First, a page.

Helena Schrader's Historical Fiction

Understanding Ourselves by Understanding the Past.


My biographical novel of Balian d'Ibelin in three parts is complete, but the saga continues. Follow me to Cyprus, where Lusignans and Ibelins struggle to put down a rebellion and establish a durable state. Watch for excerpts and updates here.

Friday, July 3, 2015

A Destrier's Tale Part X: The Battle of Le Forbelet

A Destrier’s Tale
Balian d’Ibelin’s Destrier “Centurion” Tells his Story
Part X: Le Forbelet




Ginger was already a gangly two-year-old when the Saracens returned. We mustered as usual and went to face them on a broad field below a powerful castle. I was never good with numbers, but I swear there were more of them than ever before. This time they had their foot soldiers with them too. Fortunately, so did we.

The Christians lined up their infantry in multiple rows ahead of us. They had their heavy shields planted in the ground ahead of them, and we stood our ground. The Saracens were throwing arrows at us so that it sounded like a rainstorm, but the Christians had their armor and their shields and Lord Balian had provided me with a thick, canvas “trapper.” It was red on my right side and yellow on the other and studded with the square crosses with flared ends that he like to wear on his clothes too. When arrows hit the skirts of canvas, the cloth just gave way and the arrows fell harmlessly to the ground — where I trounced them to make them break.

The problem was the heat. You can’t imagine it. The sun was burning down. Even standing still, I was sweating profusely, so much so the sweat dripped off my belly and sometimes oozed into my eyes. The humans were sweating too and they started to smell pretty bad.

After we’d put up with this for several hours, the Saracen foot soldiers attacked, but we had archers too, and threw them back. Then the Saracen cavalry charged, flailing their poor slave horses up the slope against us and trying to make them kill themselves on the pikes and spears of the Christian infantry. I was rather pleased to see that the slave horses weren’t so stupid or so cowed as to do that. Instead, they reared up and ran away, throwing and then trampling on the Horse-Haters. I noted that with satisfaction.

The Saracens sent black humans against us next. They were on foot, but they couldn’t get through the Christian foot-soldiers that defended us fiercely — many laying down their own lives. The carnage was terrible, though. I swear they slaughtered the entire first line of defenders, and still kept coming!

Then suddenly horns were blowing and knights started shouting. Lord Balian couched a lance. I knew this meant we were going to charge, but I didn’t fancy the idea of running straight at those murderous Horse-Haters! Then again, I had Lord Balian to protect me. At his command, I sprang forward with my head down and the Christian infantry parted to let us through. An instant latter Lord Balian’s lance had skewered one of the Horse-Haters and then he dropped the reins and started killing them with his sword while I did my best to tear their skins off with my teeth and, better still, trample them under my hooves. It was a highly satisfying feeling! I could hear their bones snap under my weight and once put my off-fore hoof right in Horse-Haters face ending his murder forever! But just when we were gaining momentum, horns started blowing again and Lord Balian made me turn around and ride back behind the Christian foot soldiers. I was really annoyed about that and let him know by shaking my head and snorting angrily. We had them on the run, after all, and we were so much stronger and faster than they were! Why stop?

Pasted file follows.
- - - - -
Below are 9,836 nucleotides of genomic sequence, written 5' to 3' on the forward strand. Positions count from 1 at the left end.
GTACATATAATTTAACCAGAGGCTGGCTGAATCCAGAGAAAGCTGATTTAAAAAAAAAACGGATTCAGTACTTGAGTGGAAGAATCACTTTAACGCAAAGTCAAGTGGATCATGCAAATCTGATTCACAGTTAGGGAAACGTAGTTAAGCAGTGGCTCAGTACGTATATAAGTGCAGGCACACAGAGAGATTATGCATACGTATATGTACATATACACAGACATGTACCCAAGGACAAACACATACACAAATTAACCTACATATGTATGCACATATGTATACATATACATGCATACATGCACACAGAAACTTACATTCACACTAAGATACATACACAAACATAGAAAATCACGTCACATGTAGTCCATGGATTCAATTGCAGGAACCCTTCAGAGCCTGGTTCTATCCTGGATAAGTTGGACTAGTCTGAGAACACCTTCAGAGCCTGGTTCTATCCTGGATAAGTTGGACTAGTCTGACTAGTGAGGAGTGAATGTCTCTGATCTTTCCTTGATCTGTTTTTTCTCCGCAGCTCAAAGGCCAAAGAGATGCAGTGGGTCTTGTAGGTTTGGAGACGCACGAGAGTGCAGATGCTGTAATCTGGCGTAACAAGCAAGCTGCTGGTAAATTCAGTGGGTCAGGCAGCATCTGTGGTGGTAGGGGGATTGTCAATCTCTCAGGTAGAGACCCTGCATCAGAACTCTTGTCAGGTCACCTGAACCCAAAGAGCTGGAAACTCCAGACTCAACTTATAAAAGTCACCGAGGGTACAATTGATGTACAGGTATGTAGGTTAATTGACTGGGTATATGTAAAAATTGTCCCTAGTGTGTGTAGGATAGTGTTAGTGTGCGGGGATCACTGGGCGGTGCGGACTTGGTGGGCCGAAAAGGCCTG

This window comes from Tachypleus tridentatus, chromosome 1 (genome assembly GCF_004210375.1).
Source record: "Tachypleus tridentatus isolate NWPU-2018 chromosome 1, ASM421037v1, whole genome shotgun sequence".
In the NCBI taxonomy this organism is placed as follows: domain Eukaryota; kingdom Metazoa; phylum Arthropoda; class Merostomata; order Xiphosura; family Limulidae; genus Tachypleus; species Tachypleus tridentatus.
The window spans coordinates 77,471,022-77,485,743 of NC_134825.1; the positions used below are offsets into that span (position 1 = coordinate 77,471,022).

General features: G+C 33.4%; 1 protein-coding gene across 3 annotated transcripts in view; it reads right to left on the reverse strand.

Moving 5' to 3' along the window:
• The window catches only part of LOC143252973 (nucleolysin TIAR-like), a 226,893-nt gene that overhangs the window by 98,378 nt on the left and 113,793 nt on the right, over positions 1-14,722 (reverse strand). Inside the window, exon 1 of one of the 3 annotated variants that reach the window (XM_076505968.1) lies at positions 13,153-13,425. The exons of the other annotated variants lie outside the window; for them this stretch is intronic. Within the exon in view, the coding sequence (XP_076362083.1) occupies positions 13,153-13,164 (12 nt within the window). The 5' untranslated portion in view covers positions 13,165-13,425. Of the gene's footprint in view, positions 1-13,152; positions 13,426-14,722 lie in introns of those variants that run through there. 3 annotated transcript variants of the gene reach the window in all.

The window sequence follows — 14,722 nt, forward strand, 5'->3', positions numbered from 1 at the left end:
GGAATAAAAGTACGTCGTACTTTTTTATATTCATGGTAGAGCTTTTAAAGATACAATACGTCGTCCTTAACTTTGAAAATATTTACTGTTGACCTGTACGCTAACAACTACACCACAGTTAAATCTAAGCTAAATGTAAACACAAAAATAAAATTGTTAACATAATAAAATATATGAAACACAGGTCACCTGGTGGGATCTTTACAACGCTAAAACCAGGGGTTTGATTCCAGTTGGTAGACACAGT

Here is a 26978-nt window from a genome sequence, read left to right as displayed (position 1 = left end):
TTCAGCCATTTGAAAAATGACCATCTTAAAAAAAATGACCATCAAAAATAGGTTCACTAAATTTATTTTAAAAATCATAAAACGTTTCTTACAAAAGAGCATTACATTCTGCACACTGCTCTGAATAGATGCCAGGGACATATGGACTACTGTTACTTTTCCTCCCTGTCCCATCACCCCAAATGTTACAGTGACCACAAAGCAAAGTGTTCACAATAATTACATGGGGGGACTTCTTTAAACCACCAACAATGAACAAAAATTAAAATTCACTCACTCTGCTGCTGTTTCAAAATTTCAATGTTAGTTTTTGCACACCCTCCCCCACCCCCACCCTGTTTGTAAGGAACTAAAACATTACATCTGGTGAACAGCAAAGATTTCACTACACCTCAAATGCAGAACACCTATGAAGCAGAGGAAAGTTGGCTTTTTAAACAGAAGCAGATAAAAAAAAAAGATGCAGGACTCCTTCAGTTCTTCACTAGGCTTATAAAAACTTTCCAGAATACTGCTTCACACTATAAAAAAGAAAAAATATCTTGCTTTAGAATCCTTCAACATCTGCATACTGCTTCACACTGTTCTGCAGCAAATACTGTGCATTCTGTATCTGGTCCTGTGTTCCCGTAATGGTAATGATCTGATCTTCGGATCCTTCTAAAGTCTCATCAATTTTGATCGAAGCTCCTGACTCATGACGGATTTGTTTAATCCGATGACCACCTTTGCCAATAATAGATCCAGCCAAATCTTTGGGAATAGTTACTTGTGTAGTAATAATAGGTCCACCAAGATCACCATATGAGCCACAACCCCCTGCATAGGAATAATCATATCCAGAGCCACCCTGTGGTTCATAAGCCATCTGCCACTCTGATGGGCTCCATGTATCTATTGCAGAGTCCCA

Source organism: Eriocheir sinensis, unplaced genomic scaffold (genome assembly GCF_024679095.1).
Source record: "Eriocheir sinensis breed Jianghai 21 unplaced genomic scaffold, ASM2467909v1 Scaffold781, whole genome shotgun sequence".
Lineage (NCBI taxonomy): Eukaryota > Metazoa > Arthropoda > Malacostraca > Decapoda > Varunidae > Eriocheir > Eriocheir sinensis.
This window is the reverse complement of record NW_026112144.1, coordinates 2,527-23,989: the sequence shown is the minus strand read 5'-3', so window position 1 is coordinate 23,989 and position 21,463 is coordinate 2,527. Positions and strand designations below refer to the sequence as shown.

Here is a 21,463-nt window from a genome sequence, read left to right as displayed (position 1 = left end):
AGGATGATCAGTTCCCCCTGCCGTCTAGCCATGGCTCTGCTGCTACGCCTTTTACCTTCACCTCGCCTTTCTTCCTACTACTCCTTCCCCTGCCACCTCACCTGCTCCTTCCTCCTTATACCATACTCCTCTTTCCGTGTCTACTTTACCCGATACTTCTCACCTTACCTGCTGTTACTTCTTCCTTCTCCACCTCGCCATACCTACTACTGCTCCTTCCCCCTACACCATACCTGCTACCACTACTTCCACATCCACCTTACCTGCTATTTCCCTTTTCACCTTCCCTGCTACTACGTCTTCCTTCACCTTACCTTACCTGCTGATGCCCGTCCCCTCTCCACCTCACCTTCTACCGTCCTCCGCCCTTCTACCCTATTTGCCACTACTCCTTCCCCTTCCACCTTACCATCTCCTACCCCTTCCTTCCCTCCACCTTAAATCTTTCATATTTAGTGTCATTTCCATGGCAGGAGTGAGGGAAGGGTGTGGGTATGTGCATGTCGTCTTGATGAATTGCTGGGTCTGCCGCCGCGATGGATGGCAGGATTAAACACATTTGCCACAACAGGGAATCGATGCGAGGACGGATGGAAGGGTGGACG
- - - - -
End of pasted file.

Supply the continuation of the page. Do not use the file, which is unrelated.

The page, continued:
Just then Saracen horsemen came crashing out of the cloud of dust. Lord Balian must have realized they were coming! The sight of them riding over and slaughtering the horses that hadn’t retreated like we had made me feel a little faint. I could so easily have been me! A lesson learned, I told myself firmly: trust Lord Balian in battle as in the joust!

However, the heat and dust were worse than ever. I was finding it increasingly hard to breathe. But when Lord Balian’s squire tried to bring us water, Lord Balian angrily sent him back. I wanted to protest, but just then more arrows rained down on us. One came in so hard and so horizontally that pierced right through my trapper and lodged itself in my thigh. The shock of it made me leap sideways, squealing in alarm, and when I looked around to see how bad it was, I saw arrows sticking out of Lord Balian’s chainmail in three places too! That didn’t half terrify me! I was sure he was injured, but he didn’t act like it. He turned and broke off the arrow in my thigh so that the shaft couldn’t get knocked and cause the head to dig deeper. Then he patted me on the neck and told me everything was going to be alright.